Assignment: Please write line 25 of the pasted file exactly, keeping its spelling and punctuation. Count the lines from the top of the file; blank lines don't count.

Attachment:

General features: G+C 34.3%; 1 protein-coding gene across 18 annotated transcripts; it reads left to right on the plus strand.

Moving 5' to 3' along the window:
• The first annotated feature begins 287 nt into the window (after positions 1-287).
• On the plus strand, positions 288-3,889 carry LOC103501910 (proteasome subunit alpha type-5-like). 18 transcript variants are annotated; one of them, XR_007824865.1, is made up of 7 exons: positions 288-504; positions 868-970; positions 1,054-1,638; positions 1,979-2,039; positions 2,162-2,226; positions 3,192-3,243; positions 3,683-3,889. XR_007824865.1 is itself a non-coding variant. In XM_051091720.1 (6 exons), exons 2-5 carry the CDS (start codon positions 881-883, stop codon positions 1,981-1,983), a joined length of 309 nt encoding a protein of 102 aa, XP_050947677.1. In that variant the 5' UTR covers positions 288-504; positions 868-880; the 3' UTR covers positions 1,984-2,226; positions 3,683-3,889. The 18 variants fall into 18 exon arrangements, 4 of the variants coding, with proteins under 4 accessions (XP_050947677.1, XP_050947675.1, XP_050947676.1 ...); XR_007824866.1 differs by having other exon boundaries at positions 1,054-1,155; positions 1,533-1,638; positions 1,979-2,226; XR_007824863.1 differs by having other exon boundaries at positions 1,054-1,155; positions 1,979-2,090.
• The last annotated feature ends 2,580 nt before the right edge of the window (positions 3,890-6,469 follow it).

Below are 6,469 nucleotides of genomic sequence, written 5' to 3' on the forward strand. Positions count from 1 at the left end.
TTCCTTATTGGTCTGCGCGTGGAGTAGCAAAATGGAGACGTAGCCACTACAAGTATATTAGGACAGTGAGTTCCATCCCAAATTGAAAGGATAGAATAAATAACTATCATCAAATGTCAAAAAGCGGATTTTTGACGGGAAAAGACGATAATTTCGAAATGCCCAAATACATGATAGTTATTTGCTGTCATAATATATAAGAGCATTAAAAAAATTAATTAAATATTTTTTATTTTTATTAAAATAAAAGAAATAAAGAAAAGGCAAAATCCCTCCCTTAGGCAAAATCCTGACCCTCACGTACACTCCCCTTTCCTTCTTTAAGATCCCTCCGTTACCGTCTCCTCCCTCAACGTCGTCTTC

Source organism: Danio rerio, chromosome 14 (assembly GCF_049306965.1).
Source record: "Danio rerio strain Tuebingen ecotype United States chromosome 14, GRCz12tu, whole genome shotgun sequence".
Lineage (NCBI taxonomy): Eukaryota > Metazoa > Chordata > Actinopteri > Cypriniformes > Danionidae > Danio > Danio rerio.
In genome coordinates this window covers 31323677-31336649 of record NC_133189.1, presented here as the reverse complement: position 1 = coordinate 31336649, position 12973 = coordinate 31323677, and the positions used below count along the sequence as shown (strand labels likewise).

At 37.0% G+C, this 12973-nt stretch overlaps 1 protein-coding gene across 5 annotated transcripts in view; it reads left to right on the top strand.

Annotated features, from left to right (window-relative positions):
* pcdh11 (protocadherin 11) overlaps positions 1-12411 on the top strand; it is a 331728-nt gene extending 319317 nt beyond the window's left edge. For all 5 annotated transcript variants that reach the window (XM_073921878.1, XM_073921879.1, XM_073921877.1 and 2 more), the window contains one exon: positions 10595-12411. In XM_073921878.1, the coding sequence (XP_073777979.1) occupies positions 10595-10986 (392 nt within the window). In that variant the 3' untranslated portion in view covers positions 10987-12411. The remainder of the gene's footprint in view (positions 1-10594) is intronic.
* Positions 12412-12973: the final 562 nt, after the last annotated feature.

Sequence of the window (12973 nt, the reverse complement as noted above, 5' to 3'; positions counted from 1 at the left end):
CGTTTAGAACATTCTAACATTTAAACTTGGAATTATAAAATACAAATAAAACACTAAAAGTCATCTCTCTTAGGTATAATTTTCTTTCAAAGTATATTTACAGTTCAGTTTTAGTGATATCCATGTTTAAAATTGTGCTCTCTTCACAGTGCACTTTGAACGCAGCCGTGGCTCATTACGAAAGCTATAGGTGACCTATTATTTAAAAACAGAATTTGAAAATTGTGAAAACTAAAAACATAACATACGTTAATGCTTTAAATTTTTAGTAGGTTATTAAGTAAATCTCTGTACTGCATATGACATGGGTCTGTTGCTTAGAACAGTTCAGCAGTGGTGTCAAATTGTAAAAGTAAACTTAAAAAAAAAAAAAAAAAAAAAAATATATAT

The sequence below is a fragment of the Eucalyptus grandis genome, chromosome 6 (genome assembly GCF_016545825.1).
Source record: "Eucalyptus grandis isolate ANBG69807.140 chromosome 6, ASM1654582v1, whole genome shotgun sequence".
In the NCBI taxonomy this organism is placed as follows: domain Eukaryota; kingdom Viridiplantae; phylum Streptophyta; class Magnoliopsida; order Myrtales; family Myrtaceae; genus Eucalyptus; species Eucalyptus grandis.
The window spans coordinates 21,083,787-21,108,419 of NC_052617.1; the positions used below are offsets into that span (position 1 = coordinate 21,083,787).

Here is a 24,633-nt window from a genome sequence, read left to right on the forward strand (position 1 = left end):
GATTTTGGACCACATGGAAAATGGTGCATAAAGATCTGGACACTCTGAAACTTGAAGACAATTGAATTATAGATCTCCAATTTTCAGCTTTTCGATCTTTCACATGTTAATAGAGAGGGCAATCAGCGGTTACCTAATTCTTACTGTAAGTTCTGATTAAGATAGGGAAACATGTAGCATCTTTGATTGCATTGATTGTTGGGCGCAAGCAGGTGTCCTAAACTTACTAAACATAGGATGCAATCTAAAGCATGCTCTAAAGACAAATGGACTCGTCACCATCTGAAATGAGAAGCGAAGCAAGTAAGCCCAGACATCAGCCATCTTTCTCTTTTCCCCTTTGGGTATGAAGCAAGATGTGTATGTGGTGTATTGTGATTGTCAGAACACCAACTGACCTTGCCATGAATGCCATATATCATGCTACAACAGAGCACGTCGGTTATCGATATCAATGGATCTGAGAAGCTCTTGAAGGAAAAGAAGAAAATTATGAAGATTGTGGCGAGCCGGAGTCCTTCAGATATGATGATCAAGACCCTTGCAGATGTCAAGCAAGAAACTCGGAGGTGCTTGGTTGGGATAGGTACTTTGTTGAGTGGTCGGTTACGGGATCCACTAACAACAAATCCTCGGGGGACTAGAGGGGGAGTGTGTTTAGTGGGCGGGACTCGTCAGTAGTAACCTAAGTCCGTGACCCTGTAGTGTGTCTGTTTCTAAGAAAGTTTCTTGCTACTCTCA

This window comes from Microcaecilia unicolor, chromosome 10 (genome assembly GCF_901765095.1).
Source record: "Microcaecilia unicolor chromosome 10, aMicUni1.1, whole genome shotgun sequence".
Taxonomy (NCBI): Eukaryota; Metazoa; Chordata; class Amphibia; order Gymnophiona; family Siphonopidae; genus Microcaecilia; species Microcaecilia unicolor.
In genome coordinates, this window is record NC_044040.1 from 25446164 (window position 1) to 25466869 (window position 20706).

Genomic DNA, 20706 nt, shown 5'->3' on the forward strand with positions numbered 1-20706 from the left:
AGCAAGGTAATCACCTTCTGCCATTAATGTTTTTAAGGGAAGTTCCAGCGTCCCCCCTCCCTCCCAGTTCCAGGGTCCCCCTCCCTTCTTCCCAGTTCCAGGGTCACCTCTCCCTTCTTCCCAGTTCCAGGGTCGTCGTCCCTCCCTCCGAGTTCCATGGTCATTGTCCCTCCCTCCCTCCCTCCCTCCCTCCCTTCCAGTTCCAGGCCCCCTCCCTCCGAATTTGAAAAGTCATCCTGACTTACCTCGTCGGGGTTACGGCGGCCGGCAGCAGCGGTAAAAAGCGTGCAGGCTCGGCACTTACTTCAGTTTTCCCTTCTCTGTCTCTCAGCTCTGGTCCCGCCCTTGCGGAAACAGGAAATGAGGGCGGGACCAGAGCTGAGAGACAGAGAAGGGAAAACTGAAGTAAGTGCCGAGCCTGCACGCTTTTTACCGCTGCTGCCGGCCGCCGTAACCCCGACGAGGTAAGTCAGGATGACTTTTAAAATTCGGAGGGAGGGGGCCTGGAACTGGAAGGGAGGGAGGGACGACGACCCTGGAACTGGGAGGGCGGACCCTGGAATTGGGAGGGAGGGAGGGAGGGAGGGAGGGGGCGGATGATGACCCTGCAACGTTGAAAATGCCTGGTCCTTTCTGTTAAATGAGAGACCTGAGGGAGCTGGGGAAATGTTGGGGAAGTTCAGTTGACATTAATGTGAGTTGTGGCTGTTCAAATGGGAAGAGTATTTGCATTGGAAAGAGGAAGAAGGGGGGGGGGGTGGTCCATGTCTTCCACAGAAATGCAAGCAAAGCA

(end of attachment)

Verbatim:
Source record: "Microcaecilia unicolor chromosome 10, aMicUni1.1, whole genome shotgun sequence".